We’re Hiring!

While college kids go back to school, high school students are not picking up the fresh work left behind.


photo by Jess Daninhirsch

Job postings hung up in the NASH Cafeteria trophy display.

Lorenzo Zottoli, Senior Staff Writer

While taking an ordinary trip to Ross Park Mall, shoppers may notice cut-out neon signs cluttered on the walls that read, “We’re Hiring.” Some may even offer hiring incentives of an additional $200, $500, or even $1000.

“I used to work at Hollister at the mall but just switched to a nursing home after I saw a signup bonus and better pay,” senior Alex Kmetyk explained.

During the most recent job recession, the unemployment rate went from 3.5% in February 2020, to 4.4% in March 2020. As of July 2021, unemployment sits around 5.4% leaving open a gap for employers to attempt to fill. 

A staffing crisis emerged from a lack of interest in applying for jobs. College students who return home in the summer often pick up jobs to occupy their time, but with college students returning back to school, who fills the gap?

After having such a hard time hiring new employees, some popular food chains have been forced to shut their doors earlier in the day. Panera Bread, a well-known fast-food chain, has been forced to change its hours of operation from 6 am-9 pm to 7 am-2 pm. Alongside this change, a monetary staffing incentive and bonus have been put in place to encourage new employees. 

Ava Hutchinson (left) and Bella Falo (right) working at The Oven Pizza (photo courtesy of Ava Hutchinson)

Employing high school students has been a major part in allowing small businesses and local fast-food chains to stay open during the slower months. However, despite these hiring incentives, many students have chosen not to seek employment during the school year. 

Kiran Szymkowiak, a junior at NASH, is choosing to take the school year off. 

“I am choosing not to work this school year because I will be involved in musical theater activities at the CLO Academy. On top of this, I will have private piano and singing lessons,” Szymkowiak said.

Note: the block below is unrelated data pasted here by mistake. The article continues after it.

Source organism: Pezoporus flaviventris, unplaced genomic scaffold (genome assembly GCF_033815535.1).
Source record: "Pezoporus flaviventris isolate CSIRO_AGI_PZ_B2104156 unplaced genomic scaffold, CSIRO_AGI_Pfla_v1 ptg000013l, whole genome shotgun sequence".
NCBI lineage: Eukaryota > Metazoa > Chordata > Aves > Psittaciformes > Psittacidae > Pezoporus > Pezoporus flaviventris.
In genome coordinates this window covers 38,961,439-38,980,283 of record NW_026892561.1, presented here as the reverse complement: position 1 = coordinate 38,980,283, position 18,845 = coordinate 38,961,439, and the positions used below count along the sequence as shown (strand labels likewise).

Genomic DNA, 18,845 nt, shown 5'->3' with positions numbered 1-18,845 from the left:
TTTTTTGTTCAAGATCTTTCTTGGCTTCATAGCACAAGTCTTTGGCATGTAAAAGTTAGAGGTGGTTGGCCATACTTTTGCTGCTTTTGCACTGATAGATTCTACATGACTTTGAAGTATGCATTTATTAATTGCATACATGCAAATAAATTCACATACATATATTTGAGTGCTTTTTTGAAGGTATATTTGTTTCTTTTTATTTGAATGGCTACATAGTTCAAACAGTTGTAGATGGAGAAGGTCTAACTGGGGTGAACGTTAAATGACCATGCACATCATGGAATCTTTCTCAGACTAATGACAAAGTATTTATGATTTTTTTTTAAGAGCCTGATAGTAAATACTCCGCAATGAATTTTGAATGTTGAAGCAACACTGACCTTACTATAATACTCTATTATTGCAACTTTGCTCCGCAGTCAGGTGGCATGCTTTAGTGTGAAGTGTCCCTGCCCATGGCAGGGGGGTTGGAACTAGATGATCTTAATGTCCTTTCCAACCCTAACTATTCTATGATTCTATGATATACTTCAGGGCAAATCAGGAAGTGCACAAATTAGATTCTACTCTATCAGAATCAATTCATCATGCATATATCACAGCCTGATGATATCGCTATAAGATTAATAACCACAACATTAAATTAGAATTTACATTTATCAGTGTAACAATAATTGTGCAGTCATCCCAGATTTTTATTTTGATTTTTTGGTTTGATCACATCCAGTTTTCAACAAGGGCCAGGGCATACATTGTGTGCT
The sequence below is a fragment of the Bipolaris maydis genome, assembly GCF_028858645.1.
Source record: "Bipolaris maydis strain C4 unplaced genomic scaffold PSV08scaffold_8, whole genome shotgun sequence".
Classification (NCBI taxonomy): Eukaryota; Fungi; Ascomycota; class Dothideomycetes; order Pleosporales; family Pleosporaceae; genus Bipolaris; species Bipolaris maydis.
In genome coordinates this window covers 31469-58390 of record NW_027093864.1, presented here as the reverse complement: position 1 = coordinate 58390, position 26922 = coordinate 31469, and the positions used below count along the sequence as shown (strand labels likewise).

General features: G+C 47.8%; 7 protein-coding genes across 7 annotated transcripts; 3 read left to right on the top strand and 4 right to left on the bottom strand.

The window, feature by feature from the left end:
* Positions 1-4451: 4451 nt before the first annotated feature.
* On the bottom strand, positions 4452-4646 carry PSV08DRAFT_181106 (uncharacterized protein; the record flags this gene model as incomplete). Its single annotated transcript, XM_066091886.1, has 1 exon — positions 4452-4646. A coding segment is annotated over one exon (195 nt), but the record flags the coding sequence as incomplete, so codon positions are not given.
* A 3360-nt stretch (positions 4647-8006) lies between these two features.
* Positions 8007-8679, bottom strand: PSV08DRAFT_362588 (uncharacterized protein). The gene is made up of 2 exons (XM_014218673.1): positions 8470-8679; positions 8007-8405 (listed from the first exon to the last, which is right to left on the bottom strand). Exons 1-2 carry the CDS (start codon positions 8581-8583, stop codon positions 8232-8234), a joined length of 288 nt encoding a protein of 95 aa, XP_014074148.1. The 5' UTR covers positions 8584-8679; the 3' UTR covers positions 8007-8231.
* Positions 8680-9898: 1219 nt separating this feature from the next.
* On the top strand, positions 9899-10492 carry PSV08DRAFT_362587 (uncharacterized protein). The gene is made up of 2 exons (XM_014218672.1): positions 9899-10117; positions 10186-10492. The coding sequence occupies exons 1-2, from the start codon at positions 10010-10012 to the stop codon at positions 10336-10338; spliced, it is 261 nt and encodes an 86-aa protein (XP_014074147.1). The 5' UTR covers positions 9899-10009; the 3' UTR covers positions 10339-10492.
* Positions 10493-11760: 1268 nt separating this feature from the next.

Out-of-school activities may come into play, but most students plan to put their academics ahead of a job schedule during the busy months.

“Junior year of high school is widely known as the most important and arguably the hardest year of school,” Szymkowiak said. “I believed that it would benefit me if my energy was focused towards the things that would set up my future best.”

While most students are avoiding the job market due to ongoing activities, a select few are hitting the market in order to make some extra money. 

NASH seniors Ava Hutchinson and Alex Kmetyk have one thing in common for wanting to work: gas money. 

I work during the school year so that I have money to pay for my car, save up for college, and have spending money,” Kmetyk said.

“I choose to work a job during the school year because I have to pay for gas,” Hutchinson explained, “I work at The Oven. I do enjoy working during the school year because it always keeps me busy, but it can get difficult during the middle of the school year when assignments start picking up and classes get harder.”

After making it through a crash in the job market from Spring 2020, it has become necessary for local businesses to rely on teenagers to seek out employment, even if it takes a little extra convincing.